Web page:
Reading Through My Book Gap: Maybe I Do Like Books With Animal Characters by Jillian Heise
We all have them. Those areas in our reading lives that we avoid. Those elements in a book that make us cringe away. Those “book gaps” we discover when we look at trends in our reading. A feeling, as one of my 8th graders once said, “That’s just not my genre.” For some people is historical fiction, for some it’s books with maps in the front, for others it might be unpronounceable character names, for yet others it may be romance books. Well, my (previously) declared type of books I stayed away from was books with animals as characters.
I’m not sure why. I mean, I loved Charlotte’s Web as a child. I fell in love with Ivan, Stella, Ruby, and Bob along with everyone else, and have often said The One and Only Ivan is the book I think every human should read. But I still clung to the idea that I didn’t like books with animal characters, so my preferences would lead me to avoid those middle grades books that had talking animals in them.
I should’ve known better. Have you ever had a student like that, or known another adult for that matter, who claims to really dislike something, but hasn’t given it a try recently? There was no reason for my hating on books with animals as main characters. In fact, really should stop calling them out in my head and perpetuating that bias. But this year these two books changed my views because they are so well written and I was drawn to the (yes, talking animal) characters.
by C. Alexander London, Philomel Books, Penguin Random House, 8/25/2015
My thoughts: These characters are endearing, varied, and entertaining. The setting and world building is phenomenal and humorously detailed. The story has gravitas and keeps the plot moving with adventure and twists to keep the reader turning pages. It’s a fun read with enough excitement to keep intermediate grades kids hooked and has subtle messages and lessons from characters who the reader cares about that make it an instant classic.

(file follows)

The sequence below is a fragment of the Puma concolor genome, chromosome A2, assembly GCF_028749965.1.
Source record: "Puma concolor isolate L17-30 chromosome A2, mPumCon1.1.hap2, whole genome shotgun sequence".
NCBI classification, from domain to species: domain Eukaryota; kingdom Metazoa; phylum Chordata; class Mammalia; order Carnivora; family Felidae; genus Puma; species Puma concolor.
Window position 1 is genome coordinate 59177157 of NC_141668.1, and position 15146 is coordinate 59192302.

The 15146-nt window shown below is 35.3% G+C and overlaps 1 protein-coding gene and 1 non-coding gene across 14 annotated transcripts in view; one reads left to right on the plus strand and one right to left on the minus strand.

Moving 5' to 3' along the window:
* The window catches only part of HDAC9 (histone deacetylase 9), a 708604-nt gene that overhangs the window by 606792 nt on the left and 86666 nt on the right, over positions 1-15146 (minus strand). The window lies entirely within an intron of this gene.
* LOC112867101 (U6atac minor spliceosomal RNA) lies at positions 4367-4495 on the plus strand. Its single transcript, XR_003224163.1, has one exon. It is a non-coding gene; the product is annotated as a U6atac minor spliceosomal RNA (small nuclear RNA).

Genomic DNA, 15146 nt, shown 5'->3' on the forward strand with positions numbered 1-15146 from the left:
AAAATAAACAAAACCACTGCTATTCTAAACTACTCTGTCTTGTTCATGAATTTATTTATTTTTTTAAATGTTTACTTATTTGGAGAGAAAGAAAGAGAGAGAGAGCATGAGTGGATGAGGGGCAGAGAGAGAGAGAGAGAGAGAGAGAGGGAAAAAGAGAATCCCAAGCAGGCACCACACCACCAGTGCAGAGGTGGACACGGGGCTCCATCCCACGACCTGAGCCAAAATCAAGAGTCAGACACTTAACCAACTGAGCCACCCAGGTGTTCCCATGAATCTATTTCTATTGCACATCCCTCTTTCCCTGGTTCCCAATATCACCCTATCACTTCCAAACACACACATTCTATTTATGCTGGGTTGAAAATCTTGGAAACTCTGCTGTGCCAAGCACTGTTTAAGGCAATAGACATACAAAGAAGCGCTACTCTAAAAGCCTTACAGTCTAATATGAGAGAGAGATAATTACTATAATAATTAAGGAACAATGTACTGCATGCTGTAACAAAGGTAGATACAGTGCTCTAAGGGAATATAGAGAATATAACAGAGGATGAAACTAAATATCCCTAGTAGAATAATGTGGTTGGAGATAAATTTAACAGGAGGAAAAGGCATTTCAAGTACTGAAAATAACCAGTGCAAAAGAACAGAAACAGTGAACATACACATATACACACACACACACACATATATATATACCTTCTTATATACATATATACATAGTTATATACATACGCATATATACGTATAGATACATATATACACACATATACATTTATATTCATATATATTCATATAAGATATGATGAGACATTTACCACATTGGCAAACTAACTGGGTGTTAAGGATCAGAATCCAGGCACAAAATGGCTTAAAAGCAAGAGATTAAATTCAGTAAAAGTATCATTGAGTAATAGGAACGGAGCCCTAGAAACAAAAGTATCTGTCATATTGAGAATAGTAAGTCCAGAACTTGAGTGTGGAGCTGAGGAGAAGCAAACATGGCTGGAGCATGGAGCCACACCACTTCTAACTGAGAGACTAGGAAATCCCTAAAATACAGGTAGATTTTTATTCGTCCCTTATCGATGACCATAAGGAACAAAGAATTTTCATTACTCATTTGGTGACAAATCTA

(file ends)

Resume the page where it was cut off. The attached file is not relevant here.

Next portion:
by Alison McGhee, illustrations by Christopher Denise, Atheneum Books for Young Readers, Simon & Schuster, 8/18/2015
My thoughts: An enchanting story of friendship, following dreams, and reaching beyond limits others put on you. Endearing characters and writing, combined with a quietly adventurous plot, create a story that warms the heart and leaves the reader hopeful.
These are the ones that have gotten me past my biases. They have become my two favorite middle grades books of this year so far, and I would have missed them because I thought I disliked this type of book, but apparently I just needed to give it a try. Who knew? (Apparently everyone else who reads animal character books!)
Do you have book gap areas to face? Share in the comments and maybe others can give you recommendations of titles that might help you read through those biases.
Jillian Heise is a National Board Certified middle school language arts teacher allowing her to discuss thoughts about books with real teen readers every day of the school year…as part of her job. Her 7th & 8th graders are the reason she pushes herself to read through her book gaps, so she always has just the right book to recommend to the right reader at the right time. You can find her online at Heise Reads & Recommends, Heise Teaches & Writes, or on Twitter @heisereads where she is always happy to recommend a book to any reader in need.